During Hurricane Harvey I hunkered down with two fully charged laptops, a mobile phone, and several power banks to keep the phone charged. This was perhaps not the most professional setup, but I was living in a third-floor apartment at the time (we were building a home), and frankly I did not think sustained power loss would be a major concern. Fortunately, the power never blinked off during Harvey, and I was able to remain connected at all times to the Internet and this site. The power staying on, however, is the exception rather than the norm during a hurricane. So I knew I needed a better solution for future storms. Fortunately our sponsor, Reliant, had a solution and provided me with a portable power station—the Yeti 1000—from their sister company, Goal Zero.
I am not a particularly handy person, so technology like this intimidates me a little bit. One box arrived with the power unit, and the other a solar panel about one meter in length and diameter. What was I supposed to do with this?
It turns out that the Yeti is ridiculously easy to use. The first step was to plug in the power unit—about the size of a 12-pack of beer, but twice as heavy—into an electrical outlet. Within about six hours the battery was fully charged. This was a month ago. I checked the unit just now (which is tucked behind a chair in my office), and it remains at 100 percent. I understand the battery will maintain a full charge for nearly a year so I can simply put the unit away and forget about it until the power goes out.
And what happens if the power goes out? This unit could literally power two laptops and several mobile devices for days, and days, and days. It could also power a medium-sized refrigerator for about a day, before the battery runs down. In that case, one could use the solar panel (which is also plug and play) to recharge the power unit during the daytime. Of course, during a hurricane itself, you’re not going to get much sunshine. But after the storm, certainly, this could probably keep a medium-sized refrigerator going intermittently for several days with the use of the solar panel. I can’t speak to this for every refrigerator or larger appliance, but if you have questions they can be answered by [email protected]. Additionally, the unit itself has a digital display that regularly updates the amount of power being used, and the battery time remaining. It is all incredibly intuitive.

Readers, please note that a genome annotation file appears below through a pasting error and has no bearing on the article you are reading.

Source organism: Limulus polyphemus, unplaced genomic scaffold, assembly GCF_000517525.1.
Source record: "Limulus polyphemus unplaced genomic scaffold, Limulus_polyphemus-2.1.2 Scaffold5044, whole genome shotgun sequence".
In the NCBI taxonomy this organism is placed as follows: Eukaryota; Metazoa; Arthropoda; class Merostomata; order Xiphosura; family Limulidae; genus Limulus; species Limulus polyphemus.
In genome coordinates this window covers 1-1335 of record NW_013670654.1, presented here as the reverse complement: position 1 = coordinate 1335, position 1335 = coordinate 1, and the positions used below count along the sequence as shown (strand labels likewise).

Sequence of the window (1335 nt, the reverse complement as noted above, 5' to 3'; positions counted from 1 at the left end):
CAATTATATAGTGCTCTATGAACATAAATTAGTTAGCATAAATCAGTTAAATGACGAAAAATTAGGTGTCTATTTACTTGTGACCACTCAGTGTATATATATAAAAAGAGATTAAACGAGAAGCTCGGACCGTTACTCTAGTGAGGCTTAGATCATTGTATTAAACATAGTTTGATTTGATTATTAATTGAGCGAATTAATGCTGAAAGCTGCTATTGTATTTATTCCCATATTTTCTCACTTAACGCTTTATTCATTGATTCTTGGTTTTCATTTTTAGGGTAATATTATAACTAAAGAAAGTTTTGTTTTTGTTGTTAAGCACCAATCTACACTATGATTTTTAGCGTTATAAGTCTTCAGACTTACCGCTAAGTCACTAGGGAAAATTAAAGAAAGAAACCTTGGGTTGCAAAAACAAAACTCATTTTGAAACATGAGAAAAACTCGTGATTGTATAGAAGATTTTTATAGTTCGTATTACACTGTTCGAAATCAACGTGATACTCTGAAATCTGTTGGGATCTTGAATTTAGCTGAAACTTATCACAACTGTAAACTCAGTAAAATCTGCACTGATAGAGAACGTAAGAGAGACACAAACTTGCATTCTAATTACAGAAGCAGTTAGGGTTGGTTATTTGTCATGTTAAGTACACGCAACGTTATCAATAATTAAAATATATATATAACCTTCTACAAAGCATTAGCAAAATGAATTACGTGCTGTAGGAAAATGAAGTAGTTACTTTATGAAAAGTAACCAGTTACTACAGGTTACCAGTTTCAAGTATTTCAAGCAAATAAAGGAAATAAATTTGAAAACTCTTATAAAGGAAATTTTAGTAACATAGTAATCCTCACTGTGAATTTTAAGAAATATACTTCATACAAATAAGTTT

This unit is not meant to replace the full-home functionality of a large outdoor generator. That is not its purpose (nor its cost). Rather, it is meant to provide some peace of mind during a storm, to keep a few lights on, a fan running, power a television, or to keep your electronics charged. Moreover, it does so in a compact package, with absolutely no noise or mess. And when it’s not storming? This is an amazing unit to bring tailgating, camping, to the beach, or anywhere else you don’t want to entirely leave the comforts of civilization and connectivity behind.
But mostly, for me, it brings piece of mind knowing that during the next storm I’ll be able to remain plugged into Space City Weather, and provide timely information and weather updates to all.